Is Beauty An Illusion?

June 25, 2012


Aishwarya Rai

“At seventeen I learned the truth,” sang Janis Ian, “that love was meant for beauty queens.” And so those of with ravaged faces, presumably, hung out at the library, consoling ourselves we were beautiful on the inside. Beautiful people get all the breaks: better service, more respect, even better jobs. They mesmerize us. Our minds stop, we lose ourselves for a moment in their presence. But we also feel inadequate, imperfect as human beings.  Heck, even unattractive people discriminate against plain people. What can be done? Short of running to a cosmetic surgeon? Is being beautiful what we imagine or is it just another myth?

Think of the most beautiful woman ever. Elizabeth Taylor, GretaGarbo, Ashwarya Rai? Whomever you pick, the chances are she is an actress. This is no co-incidence. For beauty is a kind of acting. It is a make believe. I was greatly impressed when MAC Cosmetics employed Ru Paul to its spokesmodel. Ru Paul appears to be a typical,  blond bombshell. In fact he is a rather nerdy looking, skinny black man. But he, like many drag queens, knows how to work the beauty trick. We are lied to using lighting, make up, hair design, clothing, accessories, posture, walk, voice, facial expression, digital enhancements, cosmetic surgery. Famous beauties may need less work, nevertheless they employ the same bag of tricks as drag queens. At best this is cheating, at worst we are being deluded.

I mean, don’t we all look good some of time?  Each of us, even the plainest among us, has a few good photographs: when the light is right, at the right angle, and when our outfit is flattering. Greta Garbo was (and is still) considered the epitome of perfection. Make up students are told her face proportions are the most ideal. The Swedes didn’t think so. Greta was an average starlet in her native Sweden. Then she came to Hollywood and met Louis B Mayer. His team of make up artists created a special make up for her. Couturiers designed a look.Photographers created magic. Her flawlessness was manufactured. It was as big a lie as Ru Paul.

A young pretty face is so powerful that it implies the body must taste like ice cream, it must smell of fresh fruit. Where as an old, ugly face is assumed to be attached to a body that smells like a sewer. So powerful is this illusion that people sometimes pay good money for an intimate taste of young pretty flesh. But here is a reality check: The secretions of the beautiful are no less rancid than those of unattractive people.  No matter how firm the flesh or smooth the skin, when he or she wakes up his mouth reeks, her skin is oily and the hair is a mess. You just never believe it when you see these demigods in print. These thoughts may sound strange at first, but they are a reality-check to the beauty myth constantly sold to us.  The truth is everyone of us needs a plethora of soaps, shampoos, deodorants, colognes, mouthwash, toothpaste, talcum powder to keep from stinking. I mean, would any of us want to travel inside a sewer pipe? Probably not. What is inside a sewer pipe comes from human bodies (the old and the young, the pretty and the plain). If you think about what the human body is made of, it is food. And food is a perishable commodity. Leave out food for any period of time and it will stink. Leave the body unwashed and it too will stink. Beauty is not even skin deep. That watercolor complexion you see in magazines is, literally, made up.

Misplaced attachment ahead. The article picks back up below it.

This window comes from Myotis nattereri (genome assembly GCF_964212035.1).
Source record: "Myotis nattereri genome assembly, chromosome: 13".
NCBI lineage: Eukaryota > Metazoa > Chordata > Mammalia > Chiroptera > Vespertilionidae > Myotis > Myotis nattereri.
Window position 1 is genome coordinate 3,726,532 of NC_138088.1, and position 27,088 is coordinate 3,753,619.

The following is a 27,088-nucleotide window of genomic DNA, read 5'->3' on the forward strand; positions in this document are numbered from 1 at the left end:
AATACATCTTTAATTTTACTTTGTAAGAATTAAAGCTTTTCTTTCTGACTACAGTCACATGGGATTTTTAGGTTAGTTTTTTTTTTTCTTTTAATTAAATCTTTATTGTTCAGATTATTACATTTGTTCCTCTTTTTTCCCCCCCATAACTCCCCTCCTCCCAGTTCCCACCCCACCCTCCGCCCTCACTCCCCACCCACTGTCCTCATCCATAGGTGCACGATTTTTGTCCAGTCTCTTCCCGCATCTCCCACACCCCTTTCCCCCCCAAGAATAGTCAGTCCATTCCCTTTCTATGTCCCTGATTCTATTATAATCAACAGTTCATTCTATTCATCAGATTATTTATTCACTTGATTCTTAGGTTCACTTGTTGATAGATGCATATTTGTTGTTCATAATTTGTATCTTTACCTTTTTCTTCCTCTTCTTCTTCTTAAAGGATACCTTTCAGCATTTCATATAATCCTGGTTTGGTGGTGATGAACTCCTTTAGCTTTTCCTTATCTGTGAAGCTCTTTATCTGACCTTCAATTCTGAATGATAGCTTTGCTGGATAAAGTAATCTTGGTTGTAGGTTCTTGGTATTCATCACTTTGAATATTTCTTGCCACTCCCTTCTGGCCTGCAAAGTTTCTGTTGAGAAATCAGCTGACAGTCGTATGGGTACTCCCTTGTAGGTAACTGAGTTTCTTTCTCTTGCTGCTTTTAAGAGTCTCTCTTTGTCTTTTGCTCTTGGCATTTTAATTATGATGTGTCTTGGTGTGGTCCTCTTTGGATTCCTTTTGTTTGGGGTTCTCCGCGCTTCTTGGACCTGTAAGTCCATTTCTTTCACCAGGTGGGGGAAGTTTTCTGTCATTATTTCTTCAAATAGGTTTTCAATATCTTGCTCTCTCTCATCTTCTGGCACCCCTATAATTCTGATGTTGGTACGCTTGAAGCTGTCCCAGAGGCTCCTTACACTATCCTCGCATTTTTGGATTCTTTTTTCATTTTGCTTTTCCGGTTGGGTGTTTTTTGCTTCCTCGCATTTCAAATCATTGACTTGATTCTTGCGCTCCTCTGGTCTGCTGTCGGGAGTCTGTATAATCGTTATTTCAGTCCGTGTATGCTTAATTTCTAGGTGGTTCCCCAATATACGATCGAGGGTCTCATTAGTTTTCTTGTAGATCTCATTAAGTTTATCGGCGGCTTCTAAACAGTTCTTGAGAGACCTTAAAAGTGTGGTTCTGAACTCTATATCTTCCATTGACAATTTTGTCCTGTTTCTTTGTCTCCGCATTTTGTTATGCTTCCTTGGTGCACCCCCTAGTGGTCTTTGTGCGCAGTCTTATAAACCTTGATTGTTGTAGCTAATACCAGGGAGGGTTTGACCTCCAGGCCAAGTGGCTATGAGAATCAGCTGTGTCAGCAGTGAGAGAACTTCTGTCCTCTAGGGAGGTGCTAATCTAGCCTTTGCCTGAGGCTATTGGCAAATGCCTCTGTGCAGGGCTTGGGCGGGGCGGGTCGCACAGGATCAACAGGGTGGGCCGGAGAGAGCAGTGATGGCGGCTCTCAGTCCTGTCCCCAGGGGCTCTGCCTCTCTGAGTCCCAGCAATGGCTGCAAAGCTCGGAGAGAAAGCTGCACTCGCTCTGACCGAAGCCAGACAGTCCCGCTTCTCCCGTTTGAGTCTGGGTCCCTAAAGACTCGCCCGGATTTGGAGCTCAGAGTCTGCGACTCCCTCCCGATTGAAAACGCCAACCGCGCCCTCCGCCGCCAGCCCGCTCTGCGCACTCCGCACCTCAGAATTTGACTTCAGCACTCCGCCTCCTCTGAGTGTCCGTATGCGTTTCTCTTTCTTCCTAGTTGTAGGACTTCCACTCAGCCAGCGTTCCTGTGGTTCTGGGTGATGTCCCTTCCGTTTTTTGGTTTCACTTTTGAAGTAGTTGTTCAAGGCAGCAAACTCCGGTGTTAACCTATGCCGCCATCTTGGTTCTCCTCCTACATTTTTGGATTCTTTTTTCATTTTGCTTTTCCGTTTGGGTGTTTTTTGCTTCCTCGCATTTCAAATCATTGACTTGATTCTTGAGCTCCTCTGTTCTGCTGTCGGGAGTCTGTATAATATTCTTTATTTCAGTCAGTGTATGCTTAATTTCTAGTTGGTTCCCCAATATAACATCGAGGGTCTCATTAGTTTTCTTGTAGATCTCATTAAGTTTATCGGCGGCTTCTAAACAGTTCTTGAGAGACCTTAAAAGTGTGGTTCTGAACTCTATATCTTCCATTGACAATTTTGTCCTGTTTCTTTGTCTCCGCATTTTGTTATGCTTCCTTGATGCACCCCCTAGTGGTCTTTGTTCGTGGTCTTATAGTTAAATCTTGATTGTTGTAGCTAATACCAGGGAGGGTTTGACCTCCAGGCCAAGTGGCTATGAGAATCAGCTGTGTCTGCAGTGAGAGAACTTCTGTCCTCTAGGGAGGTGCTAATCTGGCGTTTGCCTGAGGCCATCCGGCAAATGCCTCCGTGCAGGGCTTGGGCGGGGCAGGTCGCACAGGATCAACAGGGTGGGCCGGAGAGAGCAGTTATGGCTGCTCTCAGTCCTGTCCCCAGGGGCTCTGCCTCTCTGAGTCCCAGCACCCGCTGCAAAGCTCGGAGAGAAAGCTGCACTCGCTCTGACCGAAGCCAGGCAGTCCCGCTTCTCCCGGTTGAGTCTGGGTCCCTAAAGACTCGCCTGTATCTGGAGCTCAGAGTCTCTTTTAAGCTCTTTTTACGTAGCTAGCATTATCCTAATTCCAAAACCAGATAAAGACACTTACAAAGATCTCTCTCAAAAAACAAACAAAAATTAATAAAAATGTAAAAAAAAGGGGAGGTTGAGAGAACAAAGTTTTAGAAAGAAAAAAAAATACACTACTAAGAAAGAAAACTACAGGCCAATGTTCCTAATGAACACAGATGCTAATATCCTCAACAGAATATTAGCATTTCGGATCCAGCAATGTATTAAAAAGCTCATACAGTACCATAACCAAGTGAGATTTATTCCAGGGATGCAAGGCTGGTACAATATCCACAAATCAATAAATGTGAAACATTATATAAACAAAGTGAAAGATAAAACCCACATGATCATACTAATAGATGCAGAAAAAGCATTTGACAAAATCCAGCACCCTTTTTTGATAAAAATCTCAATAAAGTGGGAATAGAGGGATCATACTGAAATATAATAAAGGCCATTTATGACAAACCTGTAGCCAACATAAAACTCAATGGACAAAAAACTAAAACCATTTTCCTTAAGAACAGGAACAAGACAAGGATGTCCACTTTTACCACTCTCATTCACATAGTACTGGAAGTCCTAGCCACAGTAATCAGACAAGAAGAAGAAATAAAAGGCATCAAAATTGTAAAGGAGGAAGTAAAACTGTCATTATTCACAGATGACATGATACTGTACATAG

I am not proposing that we constantly remind ourselves how odious the human body really is, rather I am suggesting we give ourselves a reality check whenever we feel captivated by the body beautiful. Or perhaps repelled by a hideous one. Haven’t we all dismissed off a grubby old homeless man on the street? Ordinary people make assumptions about the worth of a person based on the absence of beauty as much as the presence of it. I am saying that if we remind ourselves that beauty is an illusion it cannot overwhelm us. The spell is broken. Thereafter we can behave as rational, compassionate human beings towards all. I believe part of the reason the aged and the homeless are invisible for city dwellers is because of the value placed on appearance. If however, you were to look into their eyes, you will see beauty. It is the only part of the human body that is beautiful. Specifically, it is the light in the eyes. When a body dies, that beauty disappears. When we speak to a person, the light of eyes are the only part of them worthy of looking into. The rest is all window dressing.

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